Fish Out of Water

Musings and observations about life from an East Coast native now living on the Left Coast in the California State Capitol since 2004. This fish has made her home in Madison, WI (7 years); Portland, OR (2 years); Las Vegas, NV (7 months); Middlebury, VT (3 summers); Marne-la-Vallee, a small town east of Paris, France (6 months); Middletown, CT (3 years); and Marshfield, MA, the fish's coastal hometown 40 miles south of Boston (17 years).

Location: Sacramento, California, United States


France Trip (Day 5)

Day 5: Wednesday, September 28
Café, Museums, Gates, Shopping, La Cité du Vin
We ate breakfast as usual in the apartment and went down to the little neighborhood restaurant, Le Coin des Copains, just below us for coffee. After starting with espressos, we learned a very important term – “café allongé” – to order something closer to what we call an Americano (i.e. espresso with hot water) or analogous to a “long black” in Australia and New Zealand. Although we boarded the Tram together, we got off at different stops this time around, as we had arranged to do some separate activities this morning and meet back at the apartment at 3pm. Since we only had 1 key to the apartment, doing solo stuff definitely required careful coordination!

Mr. E spent his time walking around and discovering many of the old gates of the city, such as the Porte Dijeaux and the Porte d’Acquitaine, along with some other more modern sights. He tried to find a Bordeaux flag and a classic Lillet poster to purchase but was unsuccessful in the quest. However, his stops at two Celio stores (“the Italian version of the Gap,” according to Mr. E) resulted in the purchase of several new shirts.

I headed off to the Musée des Arts Décoratifs followed by the Musée de Beaux Arts and a climb up the Porte Cailhau. The first museum was particularly fascinating and even amusing, as a special exhibition juxtaposed very modern and abstract household items, furnishings, and decorations with the classic and historic 18th-century building and interiors. The exhibition was a multi-sensory experience, since each room also featured background sounds and scents associated with the typical function or use of the room, such as a bedroom, living room, dining room, etc.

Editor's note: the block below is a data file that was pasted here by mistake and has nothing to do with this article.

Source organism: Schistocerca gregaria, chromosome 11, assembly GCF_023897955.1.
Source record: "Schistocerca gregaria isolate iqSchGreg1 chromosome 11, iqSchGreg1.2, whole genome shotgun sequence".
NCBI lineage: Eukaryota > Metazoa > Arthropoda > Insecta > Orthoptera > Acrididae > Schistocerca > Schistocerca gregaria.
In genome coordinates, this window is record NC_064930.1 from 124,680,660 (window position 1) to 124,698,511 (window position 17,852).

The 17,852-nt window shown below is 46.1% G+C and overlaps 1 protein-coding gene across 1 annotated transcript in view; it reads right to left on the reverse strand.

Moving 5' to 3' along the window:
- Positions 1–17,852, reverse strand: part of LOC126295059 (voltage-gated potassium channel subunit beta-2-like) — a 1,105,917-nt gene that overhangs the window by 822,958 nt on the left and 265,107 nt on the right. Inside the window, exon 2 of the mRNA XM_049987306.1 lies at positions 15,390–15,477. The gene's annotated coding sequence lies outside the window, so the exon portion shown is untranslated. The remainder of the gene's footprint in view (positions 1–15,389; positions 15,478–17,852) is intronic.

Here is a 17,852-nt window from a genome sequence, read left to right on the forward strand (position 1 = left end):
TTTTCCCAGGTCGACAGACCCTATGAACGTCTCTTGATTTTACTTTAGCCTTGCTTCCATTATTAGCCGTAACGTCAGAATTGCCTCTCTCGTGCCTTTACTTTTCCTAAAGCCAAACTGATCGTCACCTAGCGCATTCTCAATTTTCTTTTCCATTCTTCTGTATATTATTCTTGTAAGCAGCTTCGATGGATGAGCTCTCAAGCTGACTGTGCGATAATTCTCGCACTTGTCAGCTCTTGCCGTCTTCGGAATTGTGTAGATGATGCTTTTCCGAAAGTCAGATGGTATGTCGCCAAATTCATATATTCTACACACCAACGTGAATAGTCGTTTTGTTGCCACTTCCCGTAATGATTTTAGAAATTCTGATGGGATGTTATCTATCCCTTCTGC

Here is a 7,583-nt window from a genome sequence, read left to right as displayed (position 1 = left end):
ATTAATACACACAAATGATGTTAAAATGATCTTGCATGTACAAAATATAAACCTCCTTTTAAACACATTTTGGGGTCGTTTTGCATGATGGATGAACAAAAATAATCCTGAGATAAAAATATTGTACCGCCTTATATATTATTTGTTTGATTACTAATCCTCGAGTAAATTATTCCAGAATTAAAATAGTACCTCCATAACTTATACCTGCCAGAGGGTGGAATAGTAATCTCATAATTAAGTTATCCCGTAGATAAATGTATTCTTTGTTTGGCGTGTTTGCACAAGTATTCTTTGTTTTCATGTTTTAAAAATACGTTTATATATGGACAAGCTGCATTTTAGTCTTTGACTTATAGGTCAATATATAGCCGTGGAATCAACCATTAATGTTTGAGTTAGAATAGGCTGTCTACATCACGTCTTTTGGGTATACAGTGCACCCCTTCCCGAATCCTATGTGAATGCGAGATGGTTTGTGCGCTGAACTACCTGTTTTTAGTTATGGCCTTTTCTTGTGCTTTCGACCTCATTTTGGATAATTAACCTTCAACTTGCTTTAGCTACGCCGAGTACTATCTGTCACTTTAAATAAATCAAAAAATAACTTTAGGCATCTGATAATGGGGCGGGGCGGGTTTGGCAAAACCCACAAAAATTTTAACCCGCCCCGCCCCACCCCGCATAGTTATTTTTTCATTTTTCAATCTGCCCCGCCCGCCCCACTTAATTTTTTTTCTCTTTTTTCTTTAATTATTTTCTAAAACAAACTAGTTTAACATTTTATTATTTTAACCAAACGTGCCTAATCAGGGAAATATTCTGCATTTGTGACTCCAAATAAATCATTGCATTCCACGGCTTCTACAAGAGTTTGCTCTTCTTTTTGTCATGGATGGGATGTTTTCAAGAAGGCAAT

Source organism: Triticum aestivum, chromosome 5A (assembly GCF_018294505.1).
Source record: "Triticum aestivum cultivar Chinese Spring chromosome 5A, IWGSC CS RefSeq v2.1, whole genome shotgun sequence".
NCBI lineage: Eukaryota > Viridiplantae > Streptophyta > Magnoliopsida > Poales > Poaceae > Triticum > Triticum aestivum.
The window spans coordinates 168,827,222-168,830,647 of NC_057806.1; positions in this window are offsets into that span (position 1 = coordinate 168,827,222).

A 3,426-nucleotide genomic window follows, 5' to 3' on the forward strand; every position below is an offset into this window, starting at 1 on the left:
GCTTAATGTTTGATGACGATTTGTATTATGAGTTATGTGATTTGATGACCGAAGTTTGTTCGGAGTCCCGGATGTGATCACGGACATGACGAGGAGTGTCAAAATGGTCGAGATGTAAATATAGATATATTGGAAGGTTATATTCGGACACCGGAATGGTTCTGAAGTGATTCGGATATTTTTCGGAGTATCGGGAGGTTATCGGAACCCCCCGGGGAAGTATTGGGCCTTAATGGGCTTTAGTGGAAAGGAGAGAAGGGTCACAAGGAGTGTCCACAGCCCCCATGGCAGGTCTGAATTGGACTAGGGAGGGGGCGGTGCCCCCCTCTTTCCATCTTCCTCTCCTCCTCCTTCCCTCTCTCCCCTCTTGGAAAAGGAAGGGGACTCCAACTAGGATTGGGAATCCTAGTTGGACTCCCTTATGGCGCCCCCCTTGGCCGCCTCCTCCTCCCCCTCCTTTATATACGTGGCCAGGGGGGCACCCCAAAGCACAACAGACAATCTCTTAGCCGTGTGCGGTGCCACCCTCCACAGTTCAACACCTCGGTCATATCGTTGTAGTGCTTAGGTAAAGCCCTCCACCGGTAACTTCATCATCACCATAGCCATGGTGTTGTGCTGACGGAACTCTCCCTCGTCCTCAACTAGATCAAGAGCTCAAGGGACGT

I walked across the Pont de Pierre and jumped on the Tram at the Stalingrad station just on the other side to return to the city center, where I got off at the rue de Sainte Catherine and walked up towards the Cours de l’Intendance to do some souvenir shopping at a store we’d noticed earlier in the week when we went to Max Bordeaux. Since I didn’t want to arrive back at the apartment before Mr. E (see key explanation above), I decided to walk rather than Tram for the return trip, not realizing how sunny and warm the afternoon had become… Oof! I was quite toasty by the time I got back, as there was no shade along the sidewalk or river promenade, and the morning clouds has completely disappeared by the early afternoon.
After Mr. E and I cooled down a bit and got cleaned up, we took the Tram to La Cité du Vin, a new and impressive cultural attraction that opened this past June. The building itself is a rather massive metal structure with a spiral tower that’s based on the design of a wine decanter. Our City Pass provided a discounted admission price, so we spent some time perusing the permanent exhibits on the second floor, learning more about the process of making wine, the history of wine back to antiquity, and the making of wine in various regions throughout the world. We also walked through the temporary exhibit on the first floor, which featured photos of the site and building as it was constructed, beginning in 2013.

We finished up the official part of our tour with a wine-tasting on the 8th floor, which provides a panoramic view and an impressive mirrored tasting area. Once we descended back to the ground floor, we made a few purchases at the boutique and then headed to the wine bar for some additional tastings and a cheese and charcuterie plate as accompaniment. We sat out on the terrace to enjoy the view and tried to avoid being downwind of the smokers.

[Bleah. I always forget about this very negative aspect of being in France when we’re not here, and it’s definitely a major annoyance to encounter so many smokers all over the place, including the smoking parents who wave their cigarettes near their kids while pushing their strollers. Yuck. Makes me cringe.]

Since the water taxi runs on a very limited schedule, we weren’t able to try out that mode of transportation at all and just took the Tram back to the Chartrons station, near the Ibaia Café along the waterfront, which I had suggested as a spot for some final tapas and wine. We didn’t have much to choose from for the snacks, but we enjoyed a final glass of wine by the River before returning to the apartment to pack and get organized for our departure the next day. Good thing all of the laundry was finally dry!


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